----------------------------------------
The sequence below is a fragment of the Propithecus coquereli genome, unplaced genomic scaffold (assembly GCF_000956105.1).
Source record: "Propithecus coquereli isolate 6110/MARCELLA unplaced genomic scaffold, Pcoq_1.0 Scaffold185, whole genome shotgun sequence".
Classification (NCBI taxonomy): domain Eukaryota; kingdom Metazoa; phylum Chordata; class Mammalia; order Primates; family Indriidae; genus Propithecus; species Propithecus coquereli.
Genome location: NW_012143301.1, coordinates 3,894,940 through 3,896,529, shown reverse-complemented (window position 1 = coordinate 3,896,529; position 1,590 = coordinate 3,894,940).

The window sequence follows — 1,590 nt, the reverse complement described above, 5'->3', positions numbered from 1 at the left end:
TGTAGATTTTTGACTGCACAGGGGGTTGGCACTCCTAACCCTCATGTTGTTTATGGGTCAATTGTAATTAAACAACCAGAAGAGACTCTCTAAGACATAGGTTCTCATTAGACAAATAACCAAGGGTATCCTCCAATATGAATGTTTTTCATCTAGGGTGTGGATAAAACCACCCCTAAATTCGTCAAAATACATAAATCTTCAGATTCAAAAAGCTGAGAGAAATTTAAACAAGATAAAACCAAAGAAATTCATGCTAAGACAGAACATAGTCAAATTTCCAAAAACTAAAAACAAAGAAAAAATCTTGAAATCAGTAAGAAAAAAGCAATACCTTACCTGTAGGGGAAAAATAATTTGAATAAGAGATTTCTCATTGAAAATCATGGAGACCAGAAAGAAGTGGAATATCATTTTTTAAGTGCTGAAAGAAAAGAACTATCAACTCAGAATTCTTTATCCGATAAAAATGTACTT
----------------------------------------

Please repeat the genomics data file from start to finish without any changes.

The sequence below is a fragment of the Propithecus coquereli genome, unplaced genomic scaffold (assembly GCF_000956105.1).
Source record: "Propithecus coquereli isolate 6110/MARCELLA unplaced genomic scaffold, Pcoq_1.0 Scaffold185, whole genome shotgun sequence".
Classification (NCBI taxonomy): domain Eukaryota; kingdom Metazoa; phylum Chordata; class Mammalia; order Primates; family Indriidae; genus Propithecus; species Propithecus coquereli.
Genome location: NW_012143301.1, coordinates 3,894,940 through 3,896,529, shown reverse-complemented (window position 1 = coordinate 3,896,529; position 1,590 = coordinate 3,894,940).

The window sequence follows — 1,590 nt, the reverse complement described above, 5'->3', positions numbered from 1 at the left end:
TGTAGATTTTTGACTGCACAGGGGGTTGGCACTCCTAACCCTCATGTTGTTTATGGGTCAATTGTAATTAAACAACCAGAAGAGACTCTCTAAGACATAGGTTCTCATTAGACAAATAACCAAGGGTATCCTCCAATATGAATGTTTTTCATCTAGGGTGTGGATAAAACCACCCCTAAATTCGTCAAAATACATAAATCTTCAGATTCAAAAAGCTGAGAGAAATTTAAACAAGATAAAACCAAAGAAATTCATGCTAAGACAGAACATAGTCAAATTTCCAAAAACTAAAAACAAAGAAAAAATCTTGAAATCAGTAAGAAAAAAGCAATACCTTACCTGTAGGGGAAAAATAATTTGAATAAGAGATTTCTCATTGAAAATCATGGAGACCAGAAAGAAGTGGAATATCATTTTTTAAGTGCTGAAAGAAAAGAACTATCAACTCAGAATTCTTTATCCGATAAAAATGTACTT